Someone has to pay
My friend, Angelo Santinelli, posted today about the Death of Incentive. Angelo is rightly concerned about the increasing tax burden on entrepreneurs which may dissuade some from taking the risk of starting a new business. Angelo was nice enough to ask for my thoughts on his post before it was finished and incorporated some of my thoughts in his final draft.
However, while I sympathize with Angelo's position and agree that we need to stimulate entrepreneurship and innovation as a way to revive our economy, I also worry about how our government can get back to a balanced budget.
It's well documented that Clinton left office with a large budget surplus. Of course, this was also during the height of a huge economic bubble. Bush had the bad luck of an economy that was certain to come back down to earth, followed by the further negative impact of the September 11 tragedy. I can't blame Bush for these facts which, on their own, would probaby push the government budget surplus into a deficit.
However, Bush also pushed though big tax cuts, launched a couple of expensive wars, and provided no check on increased government spending. A new financial crisis at the end of his terms has left Obama with unprecedented deficits with the spectre of a necessary financial stimulus piling on even more debt. I remember when a $175B deficit was a big number. This year, our deficit is TEN TIMES that at $1.75 TRILLION.
I hate unbalanced budgets. It's fiscally irresponsible and puts off the inevitable reckoning. I agree that during these times of crisis, we need to run a deficit. And, we can afford a certain level of deficit spending. Maybe we can even afford a $1.75T deficit for this year. But, we need to be on the path of balancing the budget.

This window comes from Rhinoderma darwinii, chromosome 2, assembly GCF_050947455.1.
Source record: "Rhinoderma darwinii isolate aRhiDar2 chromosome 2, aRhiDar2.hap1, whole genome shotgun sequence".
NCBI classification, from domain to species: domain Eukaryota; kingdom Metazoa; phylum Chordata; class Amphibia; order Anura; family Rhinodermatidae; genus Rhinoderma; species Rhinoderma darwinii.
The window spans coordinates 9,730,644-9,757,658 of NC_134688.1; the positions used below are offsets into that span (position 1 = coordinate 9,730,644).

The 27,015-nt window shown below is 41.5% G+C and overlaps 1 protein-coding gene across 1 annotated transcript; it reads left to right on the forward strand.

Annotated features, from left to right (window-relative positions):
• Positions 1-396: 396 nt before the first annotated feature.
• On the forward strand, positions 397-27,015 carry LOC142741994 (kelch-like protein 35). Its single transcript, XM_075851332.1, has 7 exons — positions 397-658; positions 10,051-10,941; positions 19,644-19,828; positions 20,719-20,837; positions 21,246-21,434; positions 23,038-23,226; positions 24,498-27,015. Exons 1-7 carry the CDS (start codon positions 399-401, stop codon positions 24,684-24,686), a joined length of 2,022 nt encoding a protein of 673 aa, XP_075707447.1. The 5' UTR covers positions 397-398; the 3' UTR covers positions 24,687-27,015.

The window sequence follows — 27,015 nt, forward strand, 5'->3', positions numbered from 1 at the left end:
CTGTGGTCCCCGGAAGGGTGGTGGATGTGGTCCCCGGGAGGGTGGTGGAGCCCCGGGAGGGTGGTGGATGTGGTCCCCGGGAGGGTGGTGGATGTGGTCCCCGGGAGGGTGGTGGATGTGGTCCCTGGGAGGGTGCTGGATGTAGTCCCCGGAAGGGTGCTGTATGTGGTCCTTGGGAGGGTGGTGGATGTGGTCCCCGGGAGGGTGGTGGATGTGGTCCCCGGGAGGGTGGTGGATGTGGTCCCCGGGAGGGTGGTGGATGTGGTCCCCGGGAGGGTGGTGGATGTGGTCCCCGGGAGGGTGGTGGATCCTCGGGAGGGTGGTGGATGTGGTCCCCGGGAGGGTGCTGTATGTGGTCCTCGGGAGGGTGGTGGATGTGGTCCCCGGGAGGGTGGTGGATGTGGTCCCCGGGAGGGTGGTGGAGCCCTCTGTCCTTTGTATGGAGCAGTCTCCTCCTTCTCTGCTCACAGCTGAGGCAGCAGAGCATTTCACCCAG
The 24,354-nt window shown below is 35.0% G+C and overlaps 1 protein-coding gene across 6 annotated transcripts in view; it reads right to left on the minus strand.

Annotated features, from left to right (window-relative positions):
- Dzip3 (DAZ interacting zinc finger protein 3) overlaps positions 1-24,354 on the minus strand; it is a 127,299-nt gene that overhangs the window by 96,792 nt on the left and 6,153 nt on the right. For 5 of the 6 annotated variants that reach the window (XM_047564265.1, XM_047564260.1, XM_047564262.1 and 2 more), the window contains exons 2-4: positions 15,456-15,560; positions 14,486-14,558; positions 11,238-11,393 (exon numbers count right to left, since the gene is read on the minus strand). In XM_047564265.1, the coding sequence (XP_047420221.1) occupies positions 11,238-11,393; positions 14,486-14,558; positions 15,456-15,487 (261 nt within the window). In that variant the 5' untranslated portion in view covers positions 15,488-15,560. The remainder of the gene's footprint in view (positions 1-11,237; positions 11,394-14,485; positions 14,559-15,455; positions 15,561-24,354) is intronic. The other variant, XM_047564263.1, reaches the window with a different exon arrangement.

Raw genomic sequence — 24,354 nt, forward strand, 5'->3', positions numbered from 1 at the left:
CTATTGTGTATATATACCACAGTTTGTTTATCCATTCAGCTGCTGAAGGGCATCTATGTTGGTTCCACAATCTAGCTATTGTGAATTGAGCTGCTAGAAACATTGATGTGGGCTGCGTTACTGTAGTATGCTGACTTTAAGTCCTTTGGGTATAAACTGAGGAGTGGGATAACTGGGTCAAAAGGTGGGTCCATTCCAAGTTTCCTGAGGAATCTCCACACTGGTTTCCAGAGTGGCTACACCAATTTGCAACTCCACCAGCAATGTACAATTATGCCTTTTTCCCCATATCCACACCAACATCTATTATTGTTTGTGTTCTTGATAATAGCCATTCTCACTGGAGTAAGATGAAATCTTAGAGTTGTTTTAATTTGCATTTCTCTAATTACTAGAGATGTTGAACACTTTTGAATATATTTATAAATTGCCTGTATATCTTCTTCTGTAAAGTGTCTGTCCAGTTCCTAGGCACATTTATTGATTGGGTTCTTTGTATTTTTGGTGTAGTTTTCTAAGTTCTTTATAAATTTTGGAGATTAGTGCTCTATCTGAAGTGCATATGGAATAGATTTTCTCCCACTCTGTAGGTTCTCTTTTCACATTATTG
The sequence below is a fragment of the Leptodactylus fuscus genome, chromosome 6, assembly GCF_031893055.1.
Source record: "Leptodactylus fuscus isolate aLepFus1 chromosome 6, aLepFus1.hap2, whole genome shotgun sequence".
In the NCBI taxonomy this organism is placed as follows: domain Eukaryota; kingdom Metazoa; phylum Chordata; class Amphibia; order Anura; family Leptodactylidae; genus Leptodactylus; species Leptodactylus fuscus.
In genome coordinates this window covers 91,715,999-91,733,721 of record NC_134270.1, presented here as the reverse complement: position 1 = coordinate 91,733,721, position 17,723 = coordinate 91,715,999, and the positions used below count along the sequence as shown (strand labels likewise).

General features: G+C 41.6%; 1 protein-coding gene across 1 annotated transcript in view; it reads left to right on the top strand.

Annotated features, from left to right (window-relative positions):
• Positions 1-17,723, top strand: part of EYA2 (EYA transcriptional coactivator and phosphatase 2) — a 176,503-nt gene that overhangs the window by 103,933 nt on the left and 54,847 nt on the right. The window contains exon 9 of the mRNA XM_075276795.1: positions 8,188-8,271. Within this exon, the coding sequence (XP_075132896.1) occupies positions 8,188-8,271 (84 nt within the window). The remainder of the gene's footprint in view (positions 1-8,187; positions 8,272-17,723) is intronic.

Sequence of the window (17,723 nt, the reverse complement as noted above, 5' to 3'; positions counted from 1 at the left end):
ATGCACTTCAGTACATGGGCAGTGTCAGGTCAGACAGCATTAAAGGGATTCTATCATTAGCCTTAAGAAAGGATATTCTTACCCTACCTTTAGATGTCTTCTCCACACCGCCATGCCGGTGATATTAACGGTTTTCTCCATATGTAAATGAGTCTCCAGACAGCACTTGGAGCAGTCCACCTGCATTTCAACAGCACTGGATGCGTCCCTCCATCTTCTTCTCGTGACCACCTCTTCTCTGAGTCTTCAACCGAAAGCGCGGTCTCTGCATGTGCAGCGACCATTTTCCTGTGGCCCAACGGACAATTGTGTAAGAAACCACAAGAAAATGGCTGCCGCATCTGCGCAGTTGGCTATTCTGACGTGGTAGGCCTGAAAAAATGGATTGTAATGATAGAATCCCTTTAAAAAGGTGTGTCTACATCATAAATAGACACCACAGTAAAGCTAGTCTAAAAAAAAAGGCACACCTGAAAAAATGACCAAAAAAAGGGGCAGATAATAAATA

Obama is saying that the deficit will be cut in half in four years. But, cut in half from this year's number is nowhere near good enough. That's still an $875B deficit. We have to narrow the deficit much more than that within four years.
I am sure that Angelo and I agree that Obama is proposing to spend too much. I am very sympathetic to Obama's priorities. I'd love to spend the money he's proposing. But, right now, we can't afford it all. If we can't afford it, we shouldn't spend it. I'd like to more drastically cut the deficit over the next four years. I'd get half of it back by lowering the spending targets. And, I'd get the other half back by raising taxes.
This is where Angelo and I don't agree. No one likes paying taxes. And, I've certainly paid my share. But, I am still very well off, luckily. I don't think that the tax rates deterred me from being an entrepreneur or a VC. You have to make a lot of money to pay a lot of taxes. And, it's only those who are relatively well off that can pay more taxes so we can lower our deficit. As long as were really careful on spending, I'll be willing to do my share to pay some more taxes. I agree that radically higher tax rates would be a deterrent. We can't return to the 70% marginal rates that Reagan eliminated. But, anyone who rails against a certain tax hike should have to propose some other tax hike in their place until we get our deficit under control.
I'd like to give Obama the target of getting the deficit down to $200B within four years. This is still a big number, except in the context of the big Bush-era deficits. Then, we should get to a surplus two years after that. And, we may need to run a surplus for a while to pay off all the debt we've racked up in the interim.
One thing I do think, however, is that all Americans should have a bit of pain to get our budget balanced. I don't want to raise the taxes much on the middle class, but they should pay a bit more. If they had a $100 surcharge on their taxes for the year, they'd be part of the solution. We're all going to have to sacrifice something to get our fiscal house in order. All but the poorest of us can live more economically in some way. Let's all pitch in, pay our share, and get back to fiscal sanity.